For a free messaging app, Cliq has a lot to offer. You’ve got individual and team chats, channels, and a whopping 100 GB of storage per company. You can set up reminders in-app, as well as integrate most types of calendars.
Cliq comes with one-on-one and group audio or video calls, which is a great perk for a free messaging platform—and the limit is a very generous 100 people per call. Their free version even comes with single sign-on.
Cliq’s free version only lets users search through the most recent 10, 000 messages, which can be limiting, especially for bigger teams. It also won’t let you create private chats, which can be very necessary at times, depending on how big your company is.
There’s one more thing, which is not necessarily an issue but worth noting: Cliq looks and feels extremely similar to Slack. Again, not a bad thing, but it does make the differentiation aspect of the app feel like it’s lacking.
Cliq’s generous video calling and storage options make it a fine choice, but its messaging memory and similarity to other apps on the market are a downside.
Bitrix24 is a little more complex than most of the other apps on this list—but not in a bad way. Their platform is targeted at a broad range of users, meaning it’s not just for team communication: the free version also contains CRM software.
CRM software is great, but the main point of this article is to compare team messaging apps, so that’s what we’ll discuss here. Bitrix24 offers individual and team chats, along with audio and video calls for one-on-ones or groups.
Bitrix24 also includes task management capabilities, which is great for keeping track of tasks within one app.
Bitrix24’s free version is limited to 12 users per company. So if you’re scaling up your business, it’s not a valid “free” choice.
In addition, it’s not easy to set up: all of its extra features mean that it comes with a lengthy user manual, and you have to do lots of configuring before you can start using it. By contrast, most other apps in this article are a breeze.
Bitrix24 is a versatile solution, but with only 12 possible users, it’s hard to recommend unless you know that you’re going to be keeping your company small. Even then, if you don’t need some of its more complex features, you’re probably better choosing an easier platform.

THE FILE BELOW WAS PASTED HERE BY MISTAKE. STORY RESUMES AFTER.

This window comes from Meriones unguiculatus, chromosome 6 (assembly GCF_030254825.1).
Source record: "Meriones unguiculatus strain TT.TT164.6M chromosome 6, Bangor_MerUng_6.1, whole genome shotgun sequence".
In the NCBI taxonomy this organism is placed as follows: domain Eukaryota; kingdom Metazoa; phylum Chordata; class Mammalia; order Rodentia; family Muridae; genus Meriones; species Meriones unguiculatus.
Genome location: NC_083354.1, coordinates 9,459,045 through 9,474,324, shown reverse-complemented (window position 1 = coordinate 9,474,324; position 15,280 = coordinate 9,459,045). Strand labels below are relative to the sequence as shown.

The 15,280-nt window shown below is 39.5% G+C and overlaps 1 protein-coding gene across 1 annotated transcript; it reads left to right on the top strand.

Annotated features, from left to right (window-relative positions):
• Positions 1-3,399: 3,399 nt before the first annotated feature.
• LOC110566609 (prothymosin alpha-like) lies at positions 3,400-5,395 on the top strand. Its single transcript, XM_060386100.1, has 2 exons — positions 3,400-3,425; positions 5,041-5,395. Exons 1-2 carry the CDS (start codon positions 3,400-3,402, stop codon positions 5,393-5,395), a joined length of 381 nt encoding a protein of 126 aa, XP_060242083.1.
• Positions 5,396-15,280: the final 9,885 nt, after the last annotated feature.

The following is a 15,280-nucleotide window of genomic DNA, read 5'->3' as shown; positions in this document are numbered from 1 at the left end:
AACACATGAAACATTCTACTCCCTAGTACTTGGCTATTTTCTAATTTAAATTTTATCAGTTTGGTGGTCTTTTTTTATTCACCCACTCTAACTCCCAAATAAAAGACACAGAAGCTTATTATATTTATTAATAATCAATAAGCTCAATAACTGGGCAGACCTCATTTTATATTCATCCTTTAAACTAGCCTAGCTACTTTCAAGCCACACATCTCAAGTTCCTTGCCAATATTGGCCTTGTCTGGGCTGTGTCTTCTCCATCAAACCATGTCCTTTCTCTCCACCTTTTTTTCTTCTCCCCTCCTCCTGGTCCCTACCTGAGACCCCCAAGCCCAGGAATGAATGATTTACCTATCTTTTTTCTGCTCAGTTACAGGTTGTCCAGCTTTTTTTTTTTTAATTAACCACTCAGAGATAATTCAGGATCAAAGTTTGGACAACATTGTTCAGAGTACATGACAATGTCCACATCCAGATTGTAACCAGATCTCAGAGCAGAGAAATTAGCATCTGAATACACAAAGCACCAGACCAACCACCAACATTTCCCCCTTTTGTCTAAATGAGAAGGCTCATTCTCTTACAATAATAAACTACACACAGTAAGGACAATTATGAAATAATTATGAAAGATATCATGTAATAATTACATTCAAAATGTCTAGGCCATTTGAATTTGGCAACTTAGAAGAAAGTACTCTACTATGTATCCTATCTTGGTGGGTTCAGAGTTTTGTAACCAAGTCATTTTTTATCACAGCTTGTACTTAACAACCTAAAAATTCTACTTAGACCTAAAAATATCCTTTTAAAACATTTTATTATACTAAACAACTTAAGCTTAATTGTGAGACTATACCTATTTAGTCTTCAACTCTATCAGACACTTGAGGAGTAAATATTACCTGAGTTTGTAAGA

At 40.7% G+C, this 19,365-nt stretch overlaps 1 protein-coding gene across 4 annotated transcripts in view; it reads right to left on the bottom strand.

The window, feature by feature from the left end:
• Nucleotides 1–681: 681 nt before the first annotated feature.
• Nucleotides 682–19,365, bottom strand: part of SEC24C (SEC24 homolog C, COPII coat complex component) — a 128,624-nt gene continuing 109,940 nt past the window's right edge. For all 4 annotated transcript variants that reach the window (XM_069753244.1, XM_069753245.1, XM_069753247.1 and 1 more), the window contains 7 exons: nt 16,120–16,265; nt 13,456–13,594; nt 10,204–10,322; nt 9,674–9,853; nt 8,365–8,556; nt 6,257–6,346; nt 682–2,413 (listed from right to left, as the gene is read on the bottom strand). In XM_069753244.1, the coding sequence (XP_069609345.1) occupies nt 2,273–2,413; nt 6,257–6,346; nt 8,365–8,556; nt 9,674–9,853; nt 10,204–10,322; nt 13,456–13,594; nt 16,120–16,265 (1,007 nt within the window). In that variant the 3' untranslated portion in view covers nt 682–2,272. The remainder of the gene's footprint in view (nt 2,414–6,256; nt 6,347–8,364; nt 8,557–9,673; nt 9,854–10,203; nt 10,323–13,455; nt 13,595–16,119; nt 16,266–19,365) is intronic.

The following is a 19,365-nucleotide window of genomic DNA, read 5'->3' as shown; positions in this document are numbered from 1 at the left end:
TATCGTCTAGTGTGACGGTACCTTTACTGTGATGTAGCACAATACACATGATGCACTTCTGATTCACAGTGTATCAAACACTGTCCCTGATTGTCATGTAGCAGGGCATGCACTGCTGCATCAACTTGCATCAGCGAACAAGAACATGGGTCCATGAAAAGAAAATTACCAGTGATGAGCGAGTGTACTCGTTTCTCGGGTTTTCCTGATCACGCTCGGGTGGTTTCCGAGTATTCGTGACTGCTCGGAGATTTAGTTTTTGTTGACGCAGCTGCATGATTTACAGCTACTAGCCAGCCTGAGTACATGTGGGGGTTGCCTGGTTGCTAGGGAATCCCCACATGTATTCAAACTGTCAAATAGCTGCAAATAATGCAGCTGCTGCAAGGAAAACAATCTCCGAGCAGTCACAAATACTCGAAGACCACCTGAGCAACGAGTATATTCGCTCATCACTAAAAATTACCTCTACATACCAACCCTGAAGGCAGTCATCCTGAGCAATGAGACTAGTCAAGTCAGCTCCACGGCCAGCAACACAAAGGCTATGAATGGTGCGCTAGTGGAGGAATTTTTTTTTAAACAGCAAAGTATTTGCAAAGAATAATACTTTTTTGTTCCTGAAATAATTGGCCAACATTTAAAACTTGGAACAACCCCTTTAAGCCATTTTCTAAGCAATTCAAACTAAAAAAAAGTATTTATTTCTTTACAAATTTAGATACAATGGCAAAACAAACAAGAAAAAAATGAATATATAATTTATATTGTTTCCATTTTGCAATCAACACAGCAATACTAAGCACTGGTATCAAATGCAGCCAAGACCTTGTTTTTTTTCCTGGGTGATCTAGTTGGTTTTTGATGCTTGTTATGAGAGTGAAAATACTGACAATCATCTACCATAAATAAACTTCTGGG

HeySpace is a team messaging and task-management platform out of Poland. The free version offers 10 GB of file storage, with unlimited chats and chat history. It also lets you set up an infinite amount of tasks, without restriction.
HeySpace, along with RingCentral, are the only two apps on this list that manage to merge task management and team chat in an accessible way. These kinds of multi-use apps are definitely preferable over apps with more limited functionality.
HeySpace looks great, but it’s limited to a tiny five users per company if you’re using the free version. In addition, both the Android and iOS apps have low ratings in their respective app stores, with many reviewers complaining of bugs.
And last but certainly not least, video calling only comes with the paid version. Audio calling is all well and good, but HeySpace feels a little incomplete without it.
If you’re a team of five or less and you’re not planning on growing, then HeySpace could be a good choice. The task management and chat combination offers a good way to keep track of things. And hey, maybe some people prefer the lack of video calling—it means you can keep your PJs on and your bleary “I woke up 10 minutes ago” look hidden.
Tameday is a team communications and task management app out of Londonderry, Northern Ireland. Its interface is more task-oriented than the other apps on this list, but it still includes individual and team chats.
The free version starts you off with 100 MB of file space, one staff user, and up to three guest users.
Despite Tameday’s great interface, the free version is severely limited. 100 MB just isn’t a lot of file space compared with competitors.
And the user restrictions are even more harsh. As mentioned above, Tameday gives you one staff user, meaning the user who can actually control/edit projects. The other three are just guest users who can comment and add files, but not make any major changes.
Tameday’s unpaid plan only allows a maximum of three projects at once, further limiting your options.
Tameday is a great-looking product with plenty of good reviews, but the paid version is just too slimmed down for our liking. If you’re a small business with just one person in control, it could be a good choice for you, but even then, with only 100 MB of file storage, you might run out of space fast.
Sometimes, the best things in life are free
We hope this list has helped shine a light on all the team messaging apps out there. Using a free communication tool is a great way to cut back on expenses, especially when you have so many solid options.
Typing, voice, and video communication don’t need to be separate. Any of these apps will help you cut down on inbox clutter, and many will help you organize tasks as well. All-in-one solutions are your best bet, but if you don’t need a prominent feature, then maybe you don’t need that specific app.
If you’ve made it to the end, thanks for reading. And here—check out RingCentral while you’re at it. We stand behind it, and if you try it, you will too.
Originally published Dec 15, 2020, updated Jul 22, 2021